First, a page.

History of the Holiday
According to a paper published by the UCLA Centre for the Study of Latino Health and Culture about the origin of the observance of Cinco de Mayo in the United States, the modern American focus on that day first started in California in 1863 in response to the resistance to French rule in Mexico. “Far up in the gold country town of Columbia (now Columbia State Park) Mexican miners were so overjoyed at the news that they spontaneously fired off rifle shots and fireworks, sang patriotic songs and made impromptu speeches.”
A 2007 UCLA Newsroom article notes that “the holiday, which has been celebrated in California continuously since 1863, is virtually ignored in Mexico.” TIME magazine reports that “Cinco de Mayo started to come into vogue in 1940s America during the rise of the Chicano Movement.” The holiday crossed over from California into the rest of the United States in the 1950s and 1960s but did not gain popularity until the 1980s when marketers, especially beer companies, capitalized on the celebratory nature of the day and began to promote it. It grew in popularity and evolved into a celebration of Mexican culture and heritage, first in areas with large Mexican-American populations, like Los Angeles, Chicago, Houston, New York, followed by Cleveland, Boston, Indianapolis, Raleigh, Dallas, San Antonio, Washington, D.C., Atlanta, Miami, Orlando, Denver, Phoenix, Philadelphia, Tucson, San Francisco, San Jose, and San Diego.
In a 1998 study in the Journal of American Culture it was reported that there were more than 120 official US celebrations of Cinco de Mayo in 21 different states. An update in 2006 found that the number of official Cinco de Mayo events was 150 or more, according to José Alamillo, a professor of ethnic studies at Washington State University in Pullman, who has studied the cultural impact of Cinco de Mayo north of the border. Los Angeles’ Fiesta Broadway has been billed as the largest Cinco de Mayo celebration in the world, which it most certainly was at its peak in the 1990s when it attracted crowds of 500,000 or more. In recent years attendance has seen a dramatic decrease.
On 07 June 2005, the United States Congress issued a concurrent resolution calling on the President of the United States to issue a proclamation calling upon the people of the United States to observe Cinco de Mayo with appropriate ceremonies and activities. To celebrate, many display Cinco de Mayo banners while school districts hold special events to educate students about its historical significance. Special events and celebrations highlight Mexican culture, especially in its music and regional dancing. Examples include baile folklórico and mariachi demonstrations held annually at the Plaza del Pueblo de Los Ángeles, near Olvera Street. Commercial interests in the United States have capitalised on the celebration, advertising Mexican products and services, with an emphasis on alcoholic beverages, foods, and music. According to Nielsen, in 2013 more than $600 million worth of beer was purchased in the United States for Cinco de Mayo, more than for the Super Bowl or St. Patrick’s Day.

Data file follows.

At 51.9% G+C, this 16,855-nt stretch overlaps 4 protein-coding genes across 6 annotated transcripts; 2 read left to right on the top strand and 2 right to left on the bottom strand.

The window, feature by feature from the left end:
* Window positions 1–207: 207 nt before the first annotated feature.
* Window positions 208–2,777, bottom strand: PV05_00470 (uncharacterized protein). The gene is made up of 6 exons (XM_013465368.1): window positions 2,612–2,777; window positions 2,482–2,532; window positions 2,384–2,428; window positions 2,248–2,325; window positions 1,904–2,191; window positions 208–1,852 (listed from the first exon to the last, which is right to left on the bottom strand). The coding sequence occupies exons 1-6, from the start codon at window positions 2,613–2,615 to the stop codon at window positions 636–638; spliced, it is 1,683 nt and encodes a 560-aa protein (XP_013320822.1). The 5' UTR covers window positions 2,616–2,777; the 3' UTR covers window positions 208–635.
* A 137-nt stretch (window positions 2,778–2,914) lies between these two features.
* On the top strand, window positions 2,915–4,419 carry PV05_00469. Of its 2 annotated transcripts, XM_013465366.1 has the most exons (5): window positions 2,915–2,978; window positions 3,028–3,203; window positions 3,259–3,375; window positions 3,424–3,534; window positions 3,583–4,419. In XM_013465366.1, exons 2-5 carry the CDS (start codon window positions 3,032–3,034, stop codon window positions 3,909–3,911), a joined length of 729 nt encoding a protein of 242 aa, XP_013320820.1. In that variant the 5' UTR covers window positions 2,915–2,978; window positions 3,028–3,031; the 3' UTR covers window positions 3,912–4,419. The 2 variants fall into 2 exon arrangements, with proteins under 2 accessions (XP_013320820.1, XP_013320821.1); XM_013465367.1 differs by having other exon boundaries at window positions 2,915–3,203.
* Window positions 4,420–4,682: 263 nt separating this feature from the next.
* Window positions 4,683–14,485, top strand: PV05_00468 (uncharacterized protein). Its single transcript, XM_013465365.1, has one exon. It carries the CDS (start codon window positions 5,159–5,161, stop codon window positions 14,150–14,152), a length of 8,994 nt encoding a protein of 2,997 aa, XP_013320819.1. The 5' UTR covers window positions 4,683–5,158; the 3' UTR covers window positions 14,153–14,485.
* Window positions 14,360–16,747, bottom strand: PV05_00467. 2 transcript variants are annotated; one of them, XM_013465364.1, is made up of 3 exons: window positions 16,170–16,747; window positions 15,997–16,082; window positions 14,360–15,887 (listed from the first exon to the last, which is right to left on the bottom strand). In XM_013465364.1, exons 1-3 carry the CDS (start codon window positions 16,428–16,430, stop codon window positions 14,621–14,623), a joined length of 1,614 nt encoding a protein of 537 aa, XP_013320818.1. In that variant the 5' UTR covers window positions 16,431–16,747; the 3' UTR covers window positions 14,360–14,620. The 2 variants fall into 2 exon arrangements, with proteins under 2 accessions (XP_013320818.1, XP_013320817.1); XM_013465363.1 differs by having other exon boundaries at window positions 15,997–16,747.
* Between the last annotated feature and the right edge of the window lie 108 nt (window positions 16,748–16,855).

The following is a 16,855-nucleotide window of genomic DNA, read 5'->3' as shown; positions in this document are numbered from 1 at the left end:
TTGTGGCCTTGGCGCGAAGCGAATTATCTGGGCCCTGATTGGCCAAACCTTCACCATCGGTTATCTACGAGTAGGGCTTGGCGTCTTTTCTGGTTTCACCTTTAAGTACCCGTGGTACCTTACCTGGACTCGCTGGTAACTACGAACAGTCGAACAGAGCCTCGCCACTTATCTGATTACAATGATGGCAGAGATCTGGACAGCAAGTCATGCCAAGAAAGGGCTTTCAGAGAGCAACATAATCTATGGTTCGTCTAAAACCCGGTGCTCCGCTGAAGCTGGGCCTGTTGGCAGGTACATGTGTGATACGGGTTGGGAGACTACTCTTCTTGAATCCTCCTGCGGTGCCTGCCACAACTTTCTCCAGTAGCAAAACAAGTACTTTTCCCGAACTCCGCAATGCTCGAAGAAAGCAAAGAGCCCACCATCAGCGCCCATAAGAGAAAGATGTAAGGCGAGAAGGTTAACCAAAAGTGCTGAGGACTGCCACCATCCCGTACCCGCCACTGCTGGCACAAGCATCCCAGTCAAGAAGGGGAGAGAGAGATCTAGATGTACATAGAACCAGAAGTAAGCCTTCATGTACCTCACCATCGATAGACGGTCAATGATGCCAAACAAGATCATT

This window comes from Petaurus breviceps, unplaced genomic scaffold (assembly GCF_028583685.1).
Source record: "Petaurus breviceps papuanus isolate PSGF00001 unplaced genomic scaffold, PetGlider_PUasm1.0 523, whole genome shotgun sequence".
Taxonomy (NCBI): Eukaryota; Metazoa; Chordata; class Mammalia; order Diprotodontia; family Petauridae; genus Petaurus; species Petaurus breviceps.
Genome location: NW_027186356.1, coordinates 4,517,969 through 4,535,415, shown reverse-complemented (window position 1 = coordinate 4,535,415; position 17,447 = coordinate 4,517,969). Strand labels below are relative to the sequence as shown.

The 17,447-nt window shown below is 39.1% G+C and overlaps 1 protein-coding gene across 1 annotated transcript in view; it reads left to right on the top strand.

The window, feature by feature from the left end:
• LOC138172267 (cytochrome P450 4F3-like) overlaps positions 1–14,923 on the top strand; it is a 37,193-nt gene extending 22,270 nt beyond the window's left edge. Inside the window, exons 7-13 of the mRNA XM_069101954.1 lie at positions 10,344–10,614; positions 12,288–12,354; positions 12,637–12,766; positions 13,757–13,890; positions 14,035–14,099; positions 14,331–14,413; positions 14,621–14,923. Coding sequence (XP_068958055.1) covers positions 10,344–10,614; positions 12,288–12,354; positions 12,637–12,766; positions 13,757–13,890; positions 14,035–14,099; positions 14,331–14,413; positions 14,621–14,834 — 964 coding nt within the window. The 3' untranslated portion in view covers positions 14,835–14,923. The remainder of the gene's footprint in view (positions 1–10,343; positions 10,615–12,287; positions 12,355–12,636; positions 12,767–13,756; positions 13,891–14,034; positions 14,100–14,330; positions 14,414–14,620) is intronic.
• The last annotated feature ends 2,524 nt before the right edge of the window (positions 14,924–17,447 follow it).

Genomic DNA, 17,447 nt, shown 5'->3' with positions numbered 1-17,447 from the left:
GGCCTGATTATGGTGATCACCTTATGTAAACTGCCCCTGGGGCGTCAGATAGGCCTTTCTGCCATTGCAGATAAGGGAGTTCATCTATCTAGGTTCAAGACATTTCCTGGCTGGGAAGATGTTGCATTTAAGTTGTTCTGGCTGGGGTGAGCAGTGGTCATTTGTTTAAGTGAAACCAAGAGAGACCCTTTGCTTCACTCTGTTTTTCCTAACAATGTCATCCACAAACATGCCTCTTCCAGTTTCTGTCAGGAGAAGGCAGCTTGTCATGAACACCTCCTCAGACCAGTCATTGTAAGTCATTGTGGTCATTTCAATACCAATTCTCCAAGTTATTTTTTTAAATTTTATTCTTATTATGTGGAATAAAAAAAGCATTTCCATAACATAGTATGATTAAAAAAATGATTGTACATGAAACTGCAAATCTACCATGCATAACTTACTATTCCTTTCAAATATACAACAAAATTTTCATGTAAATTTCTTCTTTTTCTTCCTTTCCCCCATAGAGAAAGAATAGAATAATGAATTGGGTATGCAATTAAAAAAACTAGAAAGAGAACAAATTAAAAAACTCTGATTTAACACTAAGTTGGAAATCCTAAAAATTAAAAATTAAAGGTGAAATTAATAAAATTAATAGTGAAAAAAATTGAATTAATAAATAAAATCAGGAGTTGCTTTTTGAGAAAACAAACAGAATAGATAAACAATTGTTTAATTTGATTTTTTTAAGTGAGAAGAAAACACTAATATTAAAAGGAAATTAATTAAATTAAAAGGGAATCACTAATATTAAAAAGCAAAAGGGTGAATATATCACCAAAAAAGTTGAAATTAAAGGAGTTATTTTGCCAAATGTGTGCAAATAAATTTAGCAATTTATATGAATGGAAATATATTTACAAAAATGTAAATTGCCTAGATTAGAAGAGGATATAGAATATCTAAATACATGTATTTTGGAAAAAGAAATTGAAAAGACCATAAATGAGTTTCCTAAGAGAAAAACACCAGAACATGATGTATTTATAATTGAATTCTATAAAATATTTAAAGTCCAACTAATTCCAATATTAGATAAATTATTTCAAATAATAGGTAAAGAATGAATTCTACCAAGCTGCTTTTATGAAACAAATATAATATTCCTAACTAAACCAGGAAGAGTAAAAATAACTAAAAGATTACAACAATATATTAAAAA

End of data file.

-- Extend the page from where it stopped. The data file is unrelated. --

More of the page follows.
On 09 May 1862, President Juárez declared that the anniversary of the Battle of Puebla would be a national holiday regarded as “Battle of Puebla Day” or “Battle of Cinco de Mayo”.
Today, the commemoration of the battle is not observed as a national holiday in Mexico (i.e. not a statutory holiday). However, all public schools are closed nationwide in Mexico on 05 May. The day is an official holiday in the State of Puebla, where the Battle took place, and also a full holiday (no work) in the neighbouring State of Veracruz.
In Puebla, historical re-enactments, parades, and meals take place to commemorate the battle. Parade participants dress as French and Mexican soldiers to re-enact the battle. Every year the city also hosts the Festival Internacional de Puebla, which gathers national and international artists, traditional musicians and dancers. As well as the Festival Internacional del Mole, with an emphasis on the city’s iconic mole poblano.
In Mexico City, military commemoration is occasionally held at the Campo Marte. A street, Avenida Cinco de Mayo [es], in the Historic Centre of Mexico City was named after the battle in 1862 by Benito Juárez.
Events tied to Cinco de Mayo also occur outside Mexico and the United States. As in the United States, celebrations elsewhere also emphasize Mexican cuisine, culture and music. For example, some Canadian pubs play Mexican music and serve Mexican food and drink, and a sky-diving club near Vancouver holds a Cinco de Mayo skydiving event. In the Cayman Islands, in the Caribbean, there is an annual Cinco de Mayo air guitar competition, and at Montego Bay, Jamaica, there is a Cinco de Mayo celebration. The city of Brisbane, Queensland, Australia, holds an annual Mexican Festival to honour the day, and celebrations are held in London and New Zealand. Other celebrations of the day can also be found in Cape Town, South Africa, Lagos, Nigeria, and in Paris. Cinco de Mayo is celebrated in Japan in Osaka and in Tokyo’s Yoyogi Park Event Space as a celebration of Latin American culture.